a public land has been classified as agricultural and declared as alienable and disposable.

Republic of the Philippines represented by Aklan National Colleges of Fisheries (ANCF)

and Dr. Elenita R. Adrade, in her capacity as ANCF Superintendent v. Heirs of Maxima
Lachica Sin, namely: Salvacion L. Sin, Rosario S. Enriquez, Francisco L. Sin, Maria S.
Yuchintat, Manuel L. Sin, Jaime Cardinal Sin, Ramon L. Sin, and Ceferina S. Vita,G.R.
No. 157485, March 26, 2014.The requirements for judicial confirmation of imperfect title
are found in Section 48(b) of the Public Land Act, as amended by Presidential Decree No.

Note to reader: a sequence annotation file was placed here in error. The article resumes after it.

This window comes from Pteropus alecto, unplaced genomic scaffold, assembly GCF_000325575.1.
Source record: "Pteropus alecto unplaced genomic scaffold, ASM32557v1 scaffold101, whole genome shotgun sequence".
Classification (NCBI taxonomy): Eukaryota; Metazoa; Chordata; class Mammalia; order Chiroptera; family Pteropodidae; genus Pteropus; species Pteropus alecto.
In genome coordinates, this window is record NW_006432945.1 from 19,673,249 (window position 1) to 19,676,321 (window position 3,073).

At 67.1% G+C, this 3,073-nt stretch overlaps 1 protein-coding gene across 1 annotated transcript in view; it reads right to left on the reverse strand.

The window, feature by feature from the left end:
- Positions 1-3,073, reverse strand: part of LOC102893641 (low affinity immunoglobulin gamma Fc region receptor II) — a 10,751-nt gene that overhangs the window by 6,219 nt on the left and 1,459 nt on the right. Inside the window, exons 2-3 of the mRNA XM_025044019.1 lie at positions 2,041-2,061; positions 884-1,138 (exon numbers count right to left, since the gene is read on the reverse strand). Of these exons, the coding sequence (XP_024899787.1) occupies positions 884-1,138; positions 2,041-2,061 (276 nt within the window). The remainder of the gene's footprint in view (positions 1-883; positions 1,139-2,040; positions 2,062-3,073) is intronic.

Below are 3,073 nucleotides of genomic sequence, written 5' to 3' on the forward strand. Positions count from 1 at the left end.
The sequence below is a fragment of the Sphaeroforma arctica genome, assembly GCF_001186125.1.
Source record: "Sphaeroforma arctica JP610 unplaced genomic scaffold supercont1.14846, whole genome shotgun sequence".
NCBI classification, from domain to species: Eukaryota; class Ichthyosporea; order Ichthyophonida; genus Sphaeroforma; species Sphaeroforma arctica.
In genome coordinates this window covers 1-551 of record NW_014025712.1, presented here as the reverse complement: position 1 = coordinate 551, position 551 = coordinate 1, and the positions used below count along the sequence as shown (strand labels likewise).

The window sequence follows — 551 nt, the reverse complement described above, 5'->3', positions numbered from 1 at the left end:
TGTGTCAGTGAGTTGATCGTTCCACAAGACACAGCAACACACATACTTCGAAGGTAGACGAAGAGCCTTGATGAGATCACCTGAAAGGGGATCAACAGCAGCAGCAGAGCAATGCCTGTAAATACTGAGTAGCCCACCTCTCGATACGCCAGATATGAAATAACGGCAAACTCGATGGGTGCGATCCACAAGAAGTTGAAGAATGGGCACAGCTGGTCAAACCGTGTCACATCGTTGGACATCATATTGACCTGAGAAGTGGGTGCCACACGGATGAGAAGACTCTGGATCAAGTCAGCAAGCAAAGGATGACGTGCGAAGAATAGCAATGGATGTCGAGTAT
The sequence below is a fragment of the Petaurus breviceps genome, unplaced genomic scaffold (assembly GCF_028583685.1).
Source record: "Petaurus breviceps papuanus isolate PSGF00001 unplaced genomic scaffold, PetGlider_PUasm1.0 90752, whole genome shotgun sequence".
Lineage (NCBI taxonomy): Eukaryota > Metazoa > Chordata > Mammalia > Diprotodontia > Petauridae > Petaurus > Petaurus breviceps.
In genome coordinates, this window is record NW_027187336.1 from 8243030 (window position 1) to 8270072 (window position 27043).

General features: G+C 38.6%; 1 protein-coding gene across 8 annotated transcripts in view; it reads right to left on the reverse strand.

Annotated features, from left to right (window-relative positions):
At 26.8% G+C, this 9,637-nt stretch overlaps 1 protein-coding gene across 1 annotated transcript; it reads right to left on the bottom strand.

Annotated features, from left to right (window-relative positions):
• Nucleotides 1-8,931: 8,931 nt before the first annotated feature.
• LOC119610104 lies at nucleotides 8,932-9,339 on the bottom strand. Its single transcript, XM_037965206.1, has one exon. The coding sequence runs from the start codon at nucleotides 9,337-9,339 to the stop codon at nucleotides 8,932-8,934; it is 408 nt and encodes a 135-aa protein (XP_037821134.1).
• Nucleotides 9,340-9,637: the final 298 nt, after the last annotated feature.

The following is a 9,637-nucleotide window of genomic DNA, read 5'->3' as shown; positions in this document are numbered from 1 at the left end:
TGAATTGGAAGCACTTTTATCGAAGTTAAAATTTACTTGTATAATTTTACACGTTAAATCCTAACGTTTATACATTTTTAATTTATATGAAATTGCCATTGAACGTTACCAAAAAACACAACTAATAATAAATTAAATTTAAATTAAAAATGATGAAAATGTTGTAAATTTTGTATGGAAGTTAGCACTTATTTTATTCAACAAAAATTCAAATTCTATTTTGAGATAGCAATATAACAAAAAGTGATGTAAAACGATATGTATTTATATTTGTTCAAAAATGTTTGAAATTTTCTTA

1073. The two requisites for judicial confirmation of imperfect or incomplete title under CA
No. 141, namely: (1) open, continuous, exclusive, and notorious possession and occupation
of the subject land by himself or through his predecessors-in-interest under a bona fide claim
of ownership since time immemorial or from June 12, 1945; and (2) the classification of the
land as alienable and disposable land of the public domain.
Republic of the Philippines v. Remman Enterprises, Inc. represented by Ronnie P.
Inocencio, G.R. No. 199310. February 19, 2014. Section 14(1) of P.D. No. 1529 refers to
the judicial confirmation of imperfect or incomplete titles to public land acquired under
Section 48(b) of Commonwealth Act (C.A.) No. 141, or the Public Land Act, as amended by
P.D. No. 1073. Under Section 14(1) of P.D. No. 1529, applicants for registration of title must
sufficiently establish: first, that the subject land forms part of the disposable and alienable
lands of the public domain; second, that the applicant and his predecessors-in-interest have